I suppose Spider and Dead Boy Talking both came about because having sons of my own I always feel for the families when I read in the papers about teenagers who are killed driving on the roads, or by being stabbed. It seems such a waste of their lives, their potential. Joyriding happens everywhere and many teenagers (mostly, but not only, boys) love cars and speed, and think they are invincible. It will never happen to them. I wanted to explore not only what transpires when, in a moment, everything goes wrong; but also what is going on in their lives to lead them to this point and what happens afterwards. We are often driven by circumstances to make bad decisions in the rush of the moment, but more so when we are young. The choices we make at times like this are not necessarily choices we would make in calm or different circumstances, and often one thing will lead to another until it becomes a spiral of dangerous choices and bad decisions. So I find I am putting my characters in this kind of situation and following what happens to them.I was trying to decide what I was going to write after Spider when the title and the first line of Dead Boy Talking came to me. I was on a train and thinking about the news stories of young boys who have been stabbed and I wondered what it would be like to be sitting in the dark, all alone frightened and bleeding.I could hear a boy's voice in my head saying. 'In 25 minutes I will be dead.' I still have the notebook where I wrote it and the first page has almost not changed at all. Gradually I began to find out more about Josh, what was going on in his life and how he got to that point.When I am writing I usually don't know what is going to happen to the characters in the end. I prefer to find out as the characters do, to live the story with them. So I didn't know what was going to happen to Spider at the end of the book, or whether Josh would live or die.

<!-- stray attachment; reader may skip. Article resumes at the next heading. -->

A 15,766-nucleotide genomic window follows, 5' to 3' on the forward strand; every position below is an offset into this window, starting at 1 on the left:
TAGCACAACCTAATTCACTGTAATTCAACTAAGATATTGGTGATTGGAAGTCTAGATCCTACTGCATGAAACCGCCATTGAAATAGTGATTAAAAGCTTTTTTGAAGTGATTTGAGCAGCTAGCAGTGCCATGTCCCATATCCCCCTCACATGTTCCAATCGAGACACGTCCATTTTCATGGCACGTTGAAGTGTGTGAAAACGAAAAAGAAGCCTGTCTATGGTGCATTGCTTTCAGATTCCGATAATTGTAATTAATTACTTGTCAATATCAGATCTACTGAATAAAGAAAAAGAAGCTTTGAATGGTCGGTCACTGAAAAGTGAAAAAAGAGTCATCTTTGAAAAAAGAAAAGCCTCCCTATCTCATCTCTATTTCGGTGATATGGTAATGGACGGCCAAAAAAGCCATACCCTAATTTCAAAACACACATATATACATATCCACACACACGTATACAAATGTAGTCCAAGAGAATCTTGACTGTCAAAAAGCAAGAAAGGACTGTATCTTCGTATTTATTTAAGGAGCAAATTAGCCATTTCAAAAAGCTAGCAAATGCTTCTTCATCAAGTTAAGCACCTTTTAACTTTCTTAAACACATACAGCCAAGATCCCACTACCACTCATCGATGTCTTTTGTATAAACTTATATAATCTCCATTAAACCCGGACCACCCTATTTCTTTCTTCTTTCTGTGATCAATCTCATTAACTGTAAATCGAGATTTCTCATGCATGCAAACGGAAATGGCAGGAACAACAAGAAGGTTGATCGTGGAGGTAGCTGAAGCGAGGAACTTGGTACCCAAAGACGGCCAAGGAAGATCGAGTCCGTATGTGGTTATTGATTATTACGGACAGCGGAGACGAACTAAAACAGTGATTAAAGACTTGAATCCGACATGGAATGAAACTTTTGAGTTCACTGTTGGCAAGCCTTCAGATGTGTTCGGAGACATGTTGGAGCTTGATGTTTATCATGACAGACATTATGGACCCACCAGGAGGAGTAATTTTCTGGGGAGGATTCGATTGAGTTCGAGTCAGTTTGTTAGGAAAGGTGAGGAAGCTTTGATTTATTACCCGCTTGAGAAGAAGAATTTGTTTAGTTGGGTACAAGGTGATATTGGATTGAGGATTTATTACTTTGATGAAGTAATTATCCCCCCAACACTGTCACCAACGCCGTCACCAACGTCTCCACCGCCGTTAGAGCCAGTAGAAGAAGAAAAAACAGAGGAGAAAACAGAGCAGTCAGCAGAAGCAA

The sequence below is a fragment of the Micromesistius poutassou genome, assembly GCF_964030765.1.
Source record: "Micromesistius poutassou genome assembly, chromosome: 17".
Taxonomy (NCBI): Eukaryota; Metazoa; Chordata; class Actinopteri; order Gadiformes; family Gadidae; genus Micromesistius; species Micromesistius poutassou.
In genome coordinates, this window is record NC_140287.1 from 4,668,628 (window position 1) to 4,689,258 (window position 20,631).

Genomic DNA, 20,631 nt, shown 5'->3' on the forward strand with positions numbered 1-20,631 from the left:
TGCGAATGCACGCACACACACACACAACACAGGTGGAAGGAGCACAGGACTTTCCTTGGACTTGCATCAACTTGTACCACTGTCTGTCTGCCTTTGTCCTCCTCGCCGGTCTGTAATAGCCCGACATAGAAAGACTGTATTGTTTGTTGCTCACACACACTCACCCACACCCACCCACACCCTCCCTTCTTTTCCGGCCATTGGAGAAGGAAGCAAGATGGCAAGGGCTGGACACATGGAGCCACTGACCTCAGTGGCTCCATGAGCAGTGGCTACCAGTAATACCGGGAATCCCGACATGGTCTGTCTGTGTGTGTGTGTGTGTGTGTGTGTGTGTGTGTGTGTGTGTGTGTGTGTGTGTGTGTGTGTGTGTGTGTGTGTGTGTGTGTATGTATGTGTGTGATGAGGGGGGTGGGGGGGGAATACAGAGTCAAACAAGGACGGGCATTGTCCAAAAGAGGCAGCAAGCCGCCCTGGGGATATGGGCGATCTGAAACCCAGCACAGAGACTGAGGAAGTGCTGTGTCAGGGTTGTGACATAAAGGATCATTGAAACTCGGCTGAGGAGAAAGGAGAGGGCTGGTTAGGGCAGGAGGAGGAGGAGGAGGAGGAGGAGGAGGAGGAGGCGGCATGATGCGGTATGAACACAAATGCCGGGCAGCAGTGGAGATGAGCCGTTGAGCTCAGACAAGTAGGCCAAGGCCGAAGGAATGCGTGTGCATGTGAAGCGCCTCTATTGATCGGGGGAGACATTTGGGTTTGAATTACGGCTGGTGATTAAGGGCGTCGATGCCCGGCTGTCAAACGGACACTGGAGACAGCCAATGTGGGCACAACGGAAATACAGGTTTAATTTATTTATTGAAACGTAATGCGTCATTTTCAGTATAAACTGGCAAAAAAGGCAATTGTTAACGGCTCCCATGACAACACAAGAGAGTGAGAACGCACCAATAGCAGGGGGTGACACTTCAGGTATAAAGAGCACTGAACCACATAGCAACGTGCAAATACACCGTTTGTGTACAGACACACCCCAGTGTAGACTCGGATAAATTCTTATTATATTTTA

We hear rumours of a third teen crime novel is in the offing? Can you tell us a little about it?
Yes, I am writing a third teen novel which should be out next year (2012). I don't have a title for it, which is fairly usual for me (Dead Boy Talking was the exception!) It is about Arson or Fire setting as it is known north of the border. But it is much more than that, it is - a 'who dun it? and a look at our perceptions of other people and how wrong we can be when we make snap judgements, about both friends and strangers.